Cotton arrivals in the domestic market fell marginally until May 20, led by an 18% drop in second-largest producer Maharashtra, raising fears that the country may reap a smaller-than-estimated harvest in the year through September.
Arrivals declined to 31.69 million bales, of 170 kg each, until May 20, since harvesting began around October, compared with 31.85 million bales a year before, according to official data.
In Maharashtra, worst affected by the problem of low yield, the arrivals slumped to 6.82 million bales from 8.30 million bales during the review period, while Gujarat witnessed a 3.6% decline to 9.78 million bales. In November, low yield and soaring costs had forced farmers in Maharashtra to demand a sharp hike in the support price of the fibre. Gujarat and Maharashtra are the country’s top cotton producers. Arrivals in Andhra Pradesh, however, rose to 5.46 million bales from 5.23 million bales a year earlier.
The state-backed Cotton Advisory Board (CAB) has pegged production for 2011-12 at 34.7 million bales, while the farm ministry has forecast a crop size of 35.2 million bales. However, textile industry executives say with the harvesting nearing end, production is all set to miss the estimate despite a 10% increase in areas under the fibre crop to 12.19 million hectares. Rough weather has hit yield in Maharashtra and planting in non-traditional areas has also affected the crop.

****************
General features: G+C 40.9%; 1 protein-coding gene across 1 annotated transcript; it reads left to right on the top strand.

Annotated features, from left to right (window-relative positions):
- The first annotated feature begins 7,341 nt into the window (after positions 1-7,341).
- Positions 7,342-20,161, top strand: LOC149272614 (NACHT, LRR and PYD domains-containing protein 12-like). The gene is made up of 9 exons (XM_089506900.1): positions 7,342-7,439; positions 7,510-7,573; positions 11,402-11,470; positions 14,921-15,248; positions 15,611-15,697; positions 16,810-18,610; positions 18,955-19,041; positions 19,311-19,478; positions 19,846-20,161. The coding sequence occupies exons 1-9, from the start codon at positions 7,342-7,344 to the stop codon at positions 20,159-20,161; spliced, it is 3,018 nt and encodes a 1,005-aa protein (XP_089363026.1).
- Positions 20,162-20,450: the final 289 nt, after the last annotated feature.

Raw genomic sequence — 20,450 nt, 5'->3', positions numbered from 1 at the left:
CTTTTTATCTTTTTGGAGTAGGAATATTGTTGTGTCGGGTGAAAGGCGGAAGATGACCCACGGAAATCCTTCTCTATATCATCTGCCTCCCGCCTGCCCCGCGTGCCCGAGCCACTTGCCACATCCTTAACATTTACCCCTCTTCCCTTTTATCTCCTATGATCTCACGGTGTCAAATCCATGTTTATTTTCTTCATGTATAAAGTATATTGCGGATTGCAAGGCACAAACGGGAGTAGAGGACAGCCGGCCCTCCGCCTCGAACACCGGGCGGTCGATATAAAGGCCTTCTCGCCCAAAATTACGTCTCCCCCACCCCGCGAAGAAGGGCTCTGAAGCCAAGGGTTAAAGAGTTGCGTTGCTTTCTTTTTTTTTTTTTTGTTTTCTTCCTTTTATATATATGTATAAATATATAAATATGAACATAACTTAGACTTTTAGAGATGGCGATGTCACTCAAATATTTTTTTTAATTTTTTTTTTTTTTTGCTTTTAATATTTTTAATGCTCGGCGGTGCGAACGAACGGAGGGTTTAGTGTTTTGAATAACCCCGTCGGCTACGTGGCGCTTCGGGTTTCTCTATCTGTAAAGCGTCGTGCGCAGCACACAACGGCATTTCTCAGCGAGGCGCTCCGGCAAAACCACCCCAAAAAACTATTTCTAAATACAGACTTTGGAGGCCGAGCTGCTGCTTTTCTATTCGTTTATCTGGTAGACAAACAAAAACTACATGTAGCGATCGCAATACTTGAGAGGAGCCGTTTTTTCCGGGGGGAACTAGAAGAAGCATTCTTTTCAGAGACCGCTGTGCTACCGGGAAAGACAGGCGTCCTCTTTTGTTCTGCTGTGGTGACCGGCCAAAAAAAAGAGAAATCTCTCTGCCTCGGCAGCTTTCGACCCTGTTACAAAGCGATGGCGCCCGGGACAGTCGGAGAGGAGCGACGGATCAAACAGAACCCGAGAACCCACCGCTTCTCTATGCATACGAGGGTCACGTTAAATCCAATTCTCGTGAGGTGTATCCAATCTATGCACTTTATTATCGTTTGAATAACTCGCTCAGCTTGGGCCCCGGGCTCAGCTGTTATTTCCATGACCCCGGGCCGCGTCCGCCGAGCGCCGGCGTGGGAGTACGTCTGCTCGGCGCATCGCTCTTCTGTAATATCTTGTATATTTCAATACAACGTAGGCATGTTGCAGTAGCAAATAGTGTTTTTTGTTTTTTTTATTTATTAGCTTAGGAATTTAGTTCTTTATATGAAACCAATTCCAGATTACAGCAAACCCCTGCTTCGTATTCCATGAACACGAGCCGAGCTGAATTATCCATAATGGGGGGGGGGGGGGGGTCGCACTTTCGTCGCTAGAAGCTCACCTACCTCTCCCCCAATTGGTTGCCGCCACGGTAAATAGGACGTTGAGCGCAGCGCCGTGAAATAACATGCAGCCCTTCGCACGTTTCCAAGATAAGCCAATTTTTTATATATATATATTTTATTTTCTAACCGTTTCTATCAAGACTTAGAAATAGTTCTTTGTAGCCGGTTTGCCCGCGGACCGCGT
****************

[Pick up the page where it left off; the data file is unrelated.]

India, the world’s second-largest cotton grower as well as supplier, produced 33.9 million bales of cotton in 2010-11, according to the CAB estimate.
Large plantation in many non-traditional areas and rough weather have hit cotton yield, farmers and trade executives said. Record cotton prices in 2010-11 due to a worldwide shortage encouraged many farmers even in non-traditional regions with little experience in the fibre farming to plant more of the crop for better returns this year. “Lack of good farm practices, little exposure in cotton farming and different soil have affected yield in non-traditional areas,” a senior trade executive had said last month.
The CAB had forecast an average cotton yield level of 496 kg a hectare in 2011-12 in its last meeting in November, the same level as last year.